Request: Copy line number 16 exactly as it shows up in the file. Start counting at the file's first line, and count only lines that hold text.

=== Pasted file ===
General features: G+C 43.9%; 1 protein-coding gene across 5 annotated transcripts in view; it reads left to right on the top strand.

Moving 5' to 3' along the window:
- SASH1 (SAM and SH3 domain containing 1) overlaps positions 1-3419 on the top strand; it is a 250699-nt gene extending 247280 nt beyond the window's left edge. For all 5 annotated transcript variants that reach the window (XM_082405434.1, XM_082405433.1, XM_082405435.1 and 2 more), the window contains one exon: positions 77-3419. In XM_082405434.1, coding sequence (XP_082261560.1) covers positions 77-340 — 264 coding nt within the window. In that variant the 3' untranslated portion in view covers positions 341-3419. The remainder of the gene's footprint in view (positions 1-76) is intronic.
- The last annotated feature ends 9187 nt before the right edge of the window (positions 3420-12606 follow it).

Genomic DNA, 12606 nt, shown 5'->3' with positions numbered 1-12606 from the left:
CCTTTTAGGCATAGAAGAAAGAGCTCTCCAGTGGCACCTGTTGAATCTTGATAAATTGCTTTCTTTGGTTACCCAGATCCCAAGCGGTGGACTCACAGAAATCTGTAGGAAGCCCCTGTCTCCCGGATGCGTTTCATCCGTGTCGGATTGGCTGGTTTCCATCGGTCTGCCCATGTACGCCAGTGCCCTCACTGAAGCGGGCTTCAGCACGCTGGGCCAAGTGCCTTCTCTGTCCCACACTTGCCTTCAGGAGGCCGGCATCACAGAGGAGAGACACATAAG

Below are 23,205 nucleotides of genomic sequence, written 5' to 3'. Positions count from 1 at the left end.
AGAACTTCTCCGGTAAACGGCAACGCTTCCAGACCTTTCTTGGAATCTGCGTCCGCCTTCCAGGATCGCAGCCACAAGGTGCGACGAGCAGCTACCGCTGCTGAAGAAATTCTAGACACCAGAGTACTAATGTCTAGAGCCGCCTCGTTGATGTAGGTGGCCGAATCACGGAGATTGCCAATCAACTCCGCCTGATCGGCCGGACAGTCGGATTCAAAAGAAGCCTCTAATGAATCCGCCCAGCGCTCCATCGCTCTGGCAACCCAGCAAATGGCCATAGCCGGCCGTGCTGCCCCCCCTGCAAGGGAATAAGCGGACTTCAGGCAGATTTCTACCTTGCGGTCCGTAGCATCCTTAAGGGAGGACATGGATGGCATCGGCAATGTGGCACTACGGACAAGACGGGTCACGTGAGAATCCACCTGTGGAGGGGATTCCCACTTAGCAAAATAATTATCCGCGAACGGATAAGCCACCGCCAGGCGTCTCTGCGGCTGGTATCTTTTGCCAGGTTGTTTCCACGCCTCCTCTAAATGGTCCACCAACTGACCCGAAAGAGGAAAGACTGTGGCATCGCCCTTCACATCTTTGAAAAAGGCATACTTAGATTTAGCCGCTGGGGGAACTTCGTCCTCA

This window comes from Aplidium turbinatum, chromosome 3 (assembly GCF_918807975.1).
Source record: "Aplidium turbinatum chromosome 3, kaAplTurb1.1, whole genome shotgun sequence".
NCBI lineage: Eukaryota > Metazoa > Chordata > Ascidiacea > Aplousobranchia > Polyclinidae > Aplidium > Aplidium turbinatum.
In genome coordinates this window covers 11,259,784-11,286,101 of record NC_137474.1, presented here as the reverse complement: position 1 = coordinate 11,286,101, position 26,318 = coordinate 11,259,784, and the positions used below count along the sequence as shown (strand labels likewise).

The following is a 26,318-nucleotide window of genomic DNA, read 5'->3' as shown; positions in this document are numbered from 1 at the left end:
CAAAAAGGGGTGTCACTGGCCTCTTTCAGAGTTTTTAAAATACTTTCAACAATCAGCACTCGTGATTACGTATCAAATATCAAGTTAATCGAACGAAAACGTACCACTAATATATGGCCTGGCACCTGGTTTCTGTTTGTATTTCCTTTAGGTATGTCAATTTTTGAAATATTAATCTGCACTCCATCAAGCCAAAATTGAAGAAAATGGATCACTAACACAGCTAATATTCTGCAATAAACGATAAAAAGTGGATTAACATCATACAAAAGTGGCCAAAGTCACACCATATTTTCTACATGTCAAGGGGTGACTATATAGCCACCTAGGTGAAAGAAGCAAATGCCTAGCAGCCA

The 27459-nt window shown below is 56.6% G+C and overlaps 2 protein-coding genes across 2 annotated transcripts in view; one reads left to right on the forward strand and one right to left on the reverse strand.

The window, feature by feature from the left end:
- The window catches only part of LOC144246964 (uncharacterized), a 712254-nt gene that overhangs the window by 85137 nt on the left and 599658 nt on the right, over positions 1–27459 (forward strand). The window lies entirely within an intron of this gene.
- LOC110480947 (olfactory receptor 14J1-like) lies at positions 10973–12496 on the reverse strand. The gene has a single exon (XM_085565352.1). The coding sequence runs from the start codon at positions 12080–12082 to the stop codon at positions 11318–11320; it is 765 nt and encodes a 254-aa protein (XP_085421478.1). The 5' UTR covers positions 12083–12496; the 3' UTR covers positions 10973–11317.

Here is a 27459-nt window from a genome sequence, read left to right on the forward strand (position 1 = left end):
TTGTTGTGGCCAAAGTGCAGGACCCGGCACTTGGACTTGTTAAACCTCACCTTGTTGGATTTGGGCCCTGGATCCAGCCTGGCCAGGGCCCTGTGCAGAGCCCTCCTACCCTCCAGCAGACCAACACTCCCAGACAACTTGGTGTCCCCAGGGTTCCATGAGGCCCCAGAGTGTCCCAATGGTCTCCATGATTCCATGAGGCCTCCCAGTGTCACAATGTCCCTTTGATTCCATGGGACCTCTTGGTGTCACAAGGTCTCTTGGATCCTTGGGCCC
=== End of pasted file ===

The window, feature by feature from the left end: